Links of Living

STORY BY Randy Newberg

MINNESOTA | KOOCHICHING COUNTY 


My first deer camp was in 1970. An old logging shack warmed with a 30-gallon fuel drum converted to a wood stove; red wool clothes drooping the ropes where spare socks dried and hunters warmed between drives. My dad, whom I bragged about as the greatest deer hunter in Koochiching County, spent months planning deer camp. My favorite camp mates were Grandpa Walt and Uncle Marvin, Dad’s older brother. Coming and going were assorted friends and hungry employees scraping by as timber fellers in Dad’s logging business. 

Only six years old, I couldn’t understand it all, but it was formative. Even at my young age, I detected joviality beyond what my eyes had heretofore witnessed. The language was a bit rough for a kid, though the treats were aplenty. 

Big smiles grabbed my cheeks when Mel would draw the accordion from its case and bar music filled the air. It was so hot inside we’d have to open the shack door, though I suspect mostly to clear the cigar smoke to a breathable toxicity. I remember laughing with the adults, though I was too green to understand the punch lines. Each elder made sure to compliment my hardiness, with my kindergarten mind unable to absorb the charity of these accolades. 

Dad was having the time of his life. My mind was set; I would be a hunter. 

A month after that ontogenic deer camp, a once-in-a-century winter decimated Minnesota’s deer. The season was closed in 1971. No camp that year. I was bummed.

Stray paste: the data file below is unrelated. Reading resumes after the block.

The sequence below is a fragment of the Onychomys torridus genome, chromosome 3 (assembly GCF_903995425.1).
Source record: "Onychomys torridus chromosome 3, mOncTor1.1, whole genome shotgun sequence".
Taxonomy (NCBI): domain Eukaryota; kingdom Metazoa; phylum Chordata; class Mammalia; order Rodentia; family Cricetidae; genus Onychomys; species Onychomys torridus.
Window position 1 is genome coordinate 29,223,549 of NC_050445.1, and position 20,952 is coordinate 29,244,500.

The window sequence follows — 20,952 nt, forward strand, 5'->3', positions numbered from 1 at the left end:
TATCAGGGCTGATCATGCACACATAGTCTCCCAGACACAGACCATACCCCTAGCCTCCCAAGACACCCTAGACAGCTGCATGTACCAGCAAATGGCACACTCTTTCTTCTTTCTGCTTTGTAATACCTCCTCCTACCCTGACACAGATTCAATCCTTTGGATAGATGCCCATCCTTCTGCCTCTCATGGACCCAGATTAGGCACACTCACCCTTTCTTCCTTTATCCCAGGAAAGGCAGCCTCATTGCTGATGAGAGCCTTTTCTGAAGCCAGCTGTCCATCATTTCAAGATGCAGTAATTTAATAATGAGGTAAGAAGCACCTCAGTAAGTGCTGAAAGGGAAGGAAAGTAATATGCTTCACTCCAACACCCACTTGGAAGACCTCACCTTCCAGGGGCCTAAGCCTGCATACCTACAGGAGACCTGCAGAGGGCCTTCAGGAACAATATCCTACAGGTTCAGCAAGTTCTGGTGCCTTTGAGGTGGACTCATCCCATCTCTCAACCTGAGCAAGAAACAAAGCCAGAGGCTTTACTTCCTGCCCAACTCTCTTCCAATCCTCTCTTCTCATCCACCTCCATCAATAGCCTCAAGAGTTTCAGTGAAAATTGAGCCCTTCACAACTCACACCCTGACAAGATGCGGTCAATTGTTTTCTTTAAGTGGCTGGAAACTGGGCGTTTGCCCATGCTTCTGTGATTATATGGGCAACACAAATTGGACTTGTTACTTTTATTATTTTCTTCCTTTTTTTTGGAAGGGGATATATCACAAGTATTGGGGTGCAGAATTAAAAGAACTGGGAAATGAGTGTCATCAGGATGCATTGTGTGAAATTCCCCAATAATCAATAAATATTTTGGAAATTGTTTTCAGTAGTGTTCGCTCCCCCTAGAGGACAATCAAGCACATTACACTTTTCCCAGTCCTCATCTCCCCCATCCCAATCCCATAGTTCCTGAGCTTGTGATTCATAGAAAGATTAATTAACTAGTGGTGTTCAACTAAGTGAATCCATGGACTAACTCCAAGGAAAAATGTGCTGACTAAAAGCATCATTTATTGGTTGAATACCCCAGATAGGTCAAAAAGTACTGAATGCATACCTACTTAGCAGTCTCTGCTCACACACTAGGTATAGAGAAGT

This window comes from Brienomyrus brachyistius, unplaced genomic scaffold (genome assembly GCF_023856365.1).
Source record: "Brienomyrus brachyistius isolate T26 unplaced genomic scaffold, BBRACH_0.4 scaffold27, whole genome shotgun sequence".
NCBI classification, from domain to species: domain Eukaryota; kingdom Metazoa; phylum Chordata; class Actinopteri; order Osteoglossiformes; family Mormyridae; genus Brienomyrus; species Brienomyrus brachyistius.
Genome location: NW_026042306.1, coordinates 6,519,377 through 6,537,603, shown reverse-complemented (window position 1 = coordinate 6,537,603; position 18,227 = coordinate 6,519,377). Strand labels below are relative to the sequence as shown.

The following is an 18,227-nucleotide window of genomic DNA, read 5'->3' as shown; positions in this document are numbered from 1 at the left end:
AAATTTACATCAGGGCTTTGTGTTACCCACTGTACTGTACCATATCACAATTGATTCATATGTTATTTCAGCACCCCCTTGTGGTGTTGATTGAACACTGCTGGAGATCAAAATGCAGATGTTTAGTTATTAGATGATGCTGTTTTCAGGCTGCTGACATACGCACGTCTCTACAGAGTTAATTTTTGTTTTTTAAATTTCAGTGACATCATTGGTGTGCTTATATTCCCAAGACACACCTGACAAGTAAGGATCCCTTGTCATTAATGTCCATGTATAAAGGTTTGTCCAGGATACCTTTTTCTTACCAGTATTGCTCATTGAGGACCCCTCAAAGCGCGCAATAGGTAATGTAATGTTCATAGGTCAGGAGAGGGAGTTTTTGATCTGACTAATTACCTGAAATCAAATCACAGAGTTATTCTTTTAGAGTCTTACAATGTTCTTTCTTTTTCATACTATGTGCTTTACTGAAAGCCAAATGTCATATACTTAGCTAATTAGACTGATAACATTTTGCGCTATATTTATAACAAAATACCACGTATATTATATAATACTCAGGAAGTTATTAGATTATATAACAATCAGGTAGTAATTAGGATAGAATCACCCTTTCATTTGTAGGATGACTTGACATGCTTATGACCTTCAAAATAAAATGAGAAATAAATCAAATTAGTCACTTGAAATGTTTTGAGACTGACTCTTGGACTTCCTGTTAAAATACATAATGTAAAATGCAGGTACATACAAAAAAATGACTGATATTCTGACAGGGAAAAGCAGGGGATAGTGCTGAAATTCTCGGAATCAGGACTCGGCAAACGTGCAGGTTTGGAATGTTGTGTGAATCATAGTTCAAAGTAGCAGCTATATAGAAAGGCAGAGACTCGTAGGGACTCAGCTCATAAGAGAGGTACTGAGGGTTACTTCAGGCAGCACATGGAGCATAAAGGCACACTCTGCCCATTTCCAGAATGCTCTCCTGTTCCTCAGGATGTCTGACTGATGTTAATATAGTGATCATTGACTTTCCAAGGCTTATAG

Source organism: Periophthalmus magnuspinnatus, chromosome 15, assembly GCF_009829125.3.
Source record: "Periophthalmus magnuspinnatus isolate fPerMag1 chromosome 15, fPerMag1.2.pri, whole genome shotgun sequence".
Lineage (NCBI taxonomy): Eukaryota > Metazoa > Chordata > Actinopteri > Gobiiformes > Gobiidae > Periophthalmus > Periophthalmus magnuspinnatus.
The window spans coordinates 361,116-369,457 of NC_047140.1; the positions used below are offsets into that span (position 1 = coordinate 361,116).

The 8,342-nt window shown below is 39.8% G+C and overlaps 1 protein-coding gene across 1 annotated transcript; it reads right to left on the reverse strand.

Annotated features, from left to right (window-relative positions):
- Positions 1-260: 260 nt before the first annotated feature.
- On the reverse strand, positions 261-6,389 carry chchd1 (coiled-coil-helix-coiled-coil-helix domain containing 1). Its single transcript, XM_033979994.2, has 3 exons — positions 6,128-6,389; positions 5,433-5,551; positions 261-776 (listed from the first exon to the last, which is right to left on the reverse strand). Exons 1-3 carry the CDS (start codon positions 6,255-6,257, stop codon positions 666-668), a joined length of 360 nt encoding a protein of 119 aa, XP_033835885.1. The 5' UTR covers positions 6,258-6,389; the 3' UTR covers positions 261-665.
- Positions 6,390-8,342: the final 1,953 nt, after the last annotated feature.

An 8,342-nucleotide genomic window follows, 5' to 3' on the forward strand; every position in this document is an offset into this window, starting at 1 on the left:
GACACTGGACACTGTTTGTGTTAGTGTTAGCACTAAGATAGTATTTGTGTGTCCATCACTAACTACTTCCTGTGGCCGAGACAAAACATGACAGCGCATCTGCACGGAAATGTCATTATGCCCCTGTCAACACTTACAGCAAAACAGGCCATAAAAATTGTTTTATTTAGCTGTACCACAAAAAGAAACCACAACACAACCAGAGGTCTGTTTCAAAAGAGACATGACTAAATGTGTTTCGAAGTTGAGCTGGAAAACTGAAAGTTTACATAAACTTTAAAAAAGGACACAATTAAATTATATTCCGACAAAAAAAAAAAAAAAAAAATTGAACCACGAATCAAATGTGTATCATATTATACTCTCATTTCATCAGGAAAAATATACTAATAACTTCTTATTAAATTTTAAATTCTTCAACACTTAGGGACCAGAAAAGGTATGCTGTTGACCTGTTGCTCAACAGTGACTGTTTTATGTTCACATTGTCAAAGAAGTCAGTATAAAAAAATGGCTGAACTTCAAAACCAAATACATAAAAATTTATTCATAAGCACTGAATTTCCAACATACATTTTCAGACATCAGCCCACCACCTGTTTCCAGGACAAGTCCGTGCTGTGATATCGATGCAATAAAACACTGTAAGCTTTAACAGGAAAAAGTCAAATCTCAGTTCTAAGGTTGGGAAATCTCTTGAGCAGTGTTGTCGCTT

Before the next spring thaw, Grandpa Walt had a stroke. Grandma had her hands full. It was two long hours to the Iron Range to see them. We spent grouse opener helping winterize the dilapidated homestead Grandpa vowed to never leave; Grandma spoiled me as her sons labored. I listened as Dad and Uncle Marvin discussed if deer camp would be held in November. Eventually, Marvin opted to be the reliable hand Grandma needed for Grandpa’s care. 

My first deer camp would be my family’s last, ended by a series of disconnected events. Life, as I came to learn, was not fair. 

So much changed, so quickly. Dad spoke fondly of the family deer camp, speaking almost mystically about big bucks in the Sturgeon River country. He’d often pause, light a cigarette in his now-tremoring hand, then look down as he inhaled, as if something lost should be right there between his feet. 

In his silence, I knew he was considering the reality of his now-broken life — recently divorced, fighting the bottle, adrift since his dad had died four years after that last camp. Every path he searched for explanation seemed to dead-end. 

Deer hunting was the last grasp of what his life had been, or could have been. I can’t trace his downward spiral to the end of that deer camp. I do know he missed it dearly. He picked up what pieces he could and filled some voids by hunting with kids and neighbors. Never again did I see the smile he held that November. It was the week I turned six; the pleasures so obvious on his face were what cemented my hunting future. 

Over the next few years, struggles with booze eroded our relationship. Good times were few, the best of them were spent chasing whitetails in Minnesota’s big north woods. Me being of hunting age was a milestone in his life. Sadly, the demons had grabbed him so tightly, the only semblance of a deer camp came from invites to join kind friends who sensed his loneliness. Offers to join other camps were not the same as hosting his own. His emptiness was easier to read than a track in fresh snow.